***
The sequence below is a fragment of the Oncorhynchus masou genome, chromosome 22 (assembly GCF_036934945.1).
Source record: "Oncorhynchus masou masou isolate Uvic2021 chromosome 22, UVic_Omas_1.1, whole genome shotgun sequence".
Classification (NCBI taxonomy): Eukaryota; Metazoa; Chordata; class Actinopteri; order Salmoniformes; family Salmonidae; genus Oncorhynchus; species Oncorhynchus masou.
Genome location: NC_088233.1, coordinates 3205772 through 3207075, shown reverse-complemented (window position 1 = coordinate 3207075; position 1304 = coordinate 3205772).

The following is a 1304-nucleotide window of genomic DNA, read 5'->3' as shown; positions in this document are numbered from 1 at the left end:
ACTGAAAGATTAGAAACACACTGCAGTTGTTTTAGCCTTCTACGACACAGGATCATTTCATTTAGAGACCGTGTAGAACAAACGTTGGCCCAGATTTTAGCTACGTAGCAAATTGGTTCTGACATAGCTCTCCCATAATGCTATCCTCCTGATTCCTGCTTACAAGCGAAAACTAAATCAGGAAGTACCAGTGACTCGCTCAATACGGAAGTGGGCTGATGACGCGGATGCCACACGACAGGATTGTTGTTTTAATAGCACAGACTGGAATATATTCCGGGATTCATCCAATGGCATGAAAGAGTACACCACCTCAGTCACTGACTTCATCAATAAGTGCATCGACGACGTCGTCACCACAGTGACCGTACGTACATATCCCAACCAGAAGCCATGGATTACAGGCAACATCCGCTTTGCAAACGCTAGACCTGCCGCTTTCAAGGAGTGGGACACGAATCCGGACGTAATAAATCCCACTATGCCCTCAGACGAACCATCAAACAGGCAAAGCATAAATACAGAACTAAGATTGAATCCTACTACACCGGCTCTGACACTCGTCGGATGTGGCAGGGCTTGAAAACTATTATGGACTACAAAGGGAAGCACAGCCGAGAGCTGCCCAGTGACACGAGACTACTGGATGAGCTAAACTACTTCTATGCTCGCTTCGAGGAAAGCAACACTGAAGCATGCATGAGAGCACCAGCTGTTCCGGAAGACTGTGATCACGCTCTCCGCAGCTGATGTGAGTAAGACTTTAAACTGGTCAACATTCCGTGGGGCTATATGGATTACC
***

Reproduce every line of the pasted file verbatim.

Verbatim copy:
The sequence below is a fragment of the Oncorhynchus masou genome, chromosome 22 (assembly GCF_036934945.1).
Source record: "Oncorhynchus masou masou isolate Uvic2021 chromosome 22, UVic_Omas_1.1, whole genome shotgun sequence".
Classification (NCBI taxonomy): Eukaryota; Metazoa; Chordata; class Actinopteri; order Salmoniformes; family Salmonidae; genus Oncorhynchus; species Oncorhynchus masou.
Genome location: NC_088233.1, coordinates 3205772 through 3207075, shown reverse-complemented (window position 1 = coordinate 3207075; position 1304 = coordinate 3205772).

The following is a 1304-nucleotide window of genomic DNA, read 5'->3' as shown; positions in this document are numbered from 1 at the left end:
ACTGAAAGATTAGAAACACACTGCAGTTGTTTTAGCCTTCTACGACACAGGATCATTTCATTTAGAGACCGTGTAGAACAAACGTTGGCCCAGATTTTAGCTACGTAGCAAATTGGTTCTGACATAGCTCTCCCATAATGCTATCCTCCTGATTCCTGCTTACAAGCGAAAACTAAATCAGGAAGTACCAGTGACTCGCTCAATACGGAAGTGGGCTGATGACGCGGATGCCACACGACAGGATTGTTGTTTTAATAGCACAGACTGGAATATATTCCGGGATTCATCCAATGGCATGAAAGAGTACACCACCTCAGTCACTGACTTCATCAATAAGTGCATCGACGACGTCGTCACCACAGTGACCGTACGTACATATCCCAACCAGAAGCCATGGATTACAGGCAACATCCGCTTTGCAAACGCTAGACCTGCCGCTTTCAAGGAGTGGGACACGAATCCGGACGTAATAAATCCCACTATGCCCTCAGACGAACCATCAAACAGGCAAAGCATAAATACAGAACTAAGATTGAATCCTACTACACCGGCTCTGACACTCGTCGGATGTGGCAGGGCTTGAAAACTATTATGGACTACAAAGGGAAGCACAGCCGAGAGCTGCCCAGTGACACGAGACTACTGGATGAGCTAAACTACTTCTATGCTCGCTTCGAGGAAAGCAACACTGAAGCATGCATGAGAGCACCAGCTGTTCCGGAAGACTGTGATCACGCTCTCCGCAGCTGATGTGAGTAAGACTTTAAACTGGTCAACATTCCGTGGGGCTATATGGATTACC